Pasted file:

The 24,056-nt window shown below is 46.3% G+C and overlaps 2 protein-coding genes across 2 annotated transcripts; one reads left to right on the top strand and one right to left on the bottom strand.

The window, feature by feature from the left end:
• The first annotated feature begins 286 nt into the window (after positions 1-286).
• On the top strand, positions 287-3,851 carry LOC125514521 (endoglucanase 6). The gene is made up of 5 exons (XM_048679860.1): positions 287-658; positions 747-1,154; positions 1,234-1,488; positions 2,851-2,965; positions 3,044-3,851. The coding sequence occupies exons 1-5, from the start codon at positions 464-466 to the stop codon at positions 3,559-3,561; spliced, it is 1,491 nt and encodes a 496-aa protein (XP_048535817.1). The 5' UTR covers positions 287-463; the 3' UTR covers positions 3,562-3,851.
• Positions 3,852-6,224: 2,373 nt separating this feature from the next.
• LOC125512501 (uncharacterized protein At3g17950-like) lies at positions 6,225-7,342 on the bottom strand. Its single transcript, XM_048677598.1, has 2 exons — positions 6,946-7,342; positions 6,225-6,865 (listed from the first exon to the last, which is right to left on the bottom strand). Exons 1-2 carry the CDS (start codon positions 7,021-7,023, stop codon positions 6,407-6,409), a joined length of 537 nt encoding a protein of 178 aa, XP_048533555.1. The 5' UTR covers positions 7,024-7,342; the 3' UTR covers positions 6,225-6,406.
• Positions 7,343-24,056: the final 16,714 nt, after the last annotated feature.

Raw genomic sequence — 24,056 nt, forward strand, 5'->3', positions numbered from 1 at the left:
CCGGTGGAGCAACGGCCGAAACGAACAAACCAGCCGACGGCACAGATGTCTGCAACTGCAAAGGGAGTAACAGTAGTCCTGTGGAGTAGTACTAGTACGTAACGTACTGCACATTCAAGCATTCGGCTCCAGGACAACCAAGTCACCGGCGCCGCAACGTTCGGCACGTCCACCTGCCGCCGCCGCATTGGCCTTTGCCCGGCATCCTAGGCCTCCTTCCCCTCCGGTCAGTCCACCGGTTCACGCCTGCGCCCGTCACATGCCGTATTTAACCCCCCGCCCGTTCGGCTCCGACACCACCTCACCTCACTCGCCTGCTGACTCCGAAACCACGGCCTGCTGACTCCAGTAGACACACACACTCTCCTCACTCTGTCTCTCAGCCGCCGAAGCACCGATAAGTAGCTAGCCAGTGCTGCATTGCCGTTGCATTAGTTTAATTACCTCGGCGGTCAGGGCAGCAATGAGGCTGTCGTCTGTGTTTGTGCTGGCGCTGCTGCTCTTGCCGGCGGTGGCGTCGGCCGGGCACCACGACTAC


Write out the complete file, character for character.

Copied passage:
The 24,056-nt window shown below is 46.3% G+C and overlaps 2 protein-coding genes across 2 annotated transcripts; one reads left to right on the top strand and one right to left on the bottom strand.

The window, feature by feature from the left end:
• The first annotated feature begins 286 nt into the window (after positions 1-286).
• On the top strand, positions 287-3,851 carry LOC125514521 (endoglucanase 6). The gene is made up of 5 exons (XM_048679860.1): positions 287-658; positions 747-1,154; positions 1,234-1,488; positions 2,851-2,965; positions 3,044-3,851. The coding sequence occupies exons 1-5, from the start codon at positions 464-466 to the stop codon at positions 3,559-3,561; spliced, it is 1,491 nt and encodes a 496-aa protein (XP_048535817.1). The 5' UTR covers positions 287-463; the 3' UTR covers positions 3,562-3,851.
• Positions 3,852-6,224: 2,373 nt separating this feature from the next.
• LOC125512501 (uncharacterized protein At3g17950-like) lies at positions 6,225-7,342 on the bottom strand. Its single transcript, XM_048677598.1, has 2 exons — positions 6,946-7,342; positions 6,225-6,865 (listed from the first exon to the last, which is right to left on the bottom strand). Exons 1-2 carry the CDS (start codon positions 7,021-7,023, stop codon positions 6,407-6,409), a joined length of 537 nt encoding a protein of 178 aa, XP_048533555.1. The 5' UTR covers positions 7,024-7,342; the 3' UTR covers positions 6,225-6,406.
• Positions 7,343-24,056: the final 16,714 nt, after the last annotated feature.

Raw genomic sequence — 24,056 nt, forward strand, 5'->3', positions numbered from 1 at the left:
CCGGTGGAGCAACGGCCGAAACGAACAAACCAGCCGACGGCACAGATGTCTGCAACTGCAAAGGGAGTAACAGTAGTCCTGTGGAGTAGTACTAGTACGTAACGTACTGCACATTCAAGCATTCGGCTCCAGGACAACCAAGTCACCGGCGCCGCAACGTTCGGCACGTCCACCTGCCGCCGCCGCATTGGCCTTTGCCCGGCATCCTAGGCCTCCTTCCCCTCCGGTCAGTCCACCGGTTCACGCCTGCGCCCGTCACATGCCGTATTTAACCCCCCGCCCGTTCGGCTCCGACACCACCTCACCTCACTCGCCTGCTGACTCCGAAACCACGGCCTGCTGACTCCAGTAGACACACACACTCTCCTCACTCTGTCTCTCAGCCGCCGAAGCACCGATAAGTAGCTAGCCAGTGCTGCATTGCCGTTGCATTAGTTTAATTACCTCGGCGGTCAGGGCAGCAATGAGGCTGTCGTCTGTGTTTGTGCTGGCGCTGCTGCTCTTGCCGGCGGTGGCGTCGGCCGGGCACCACGACTAC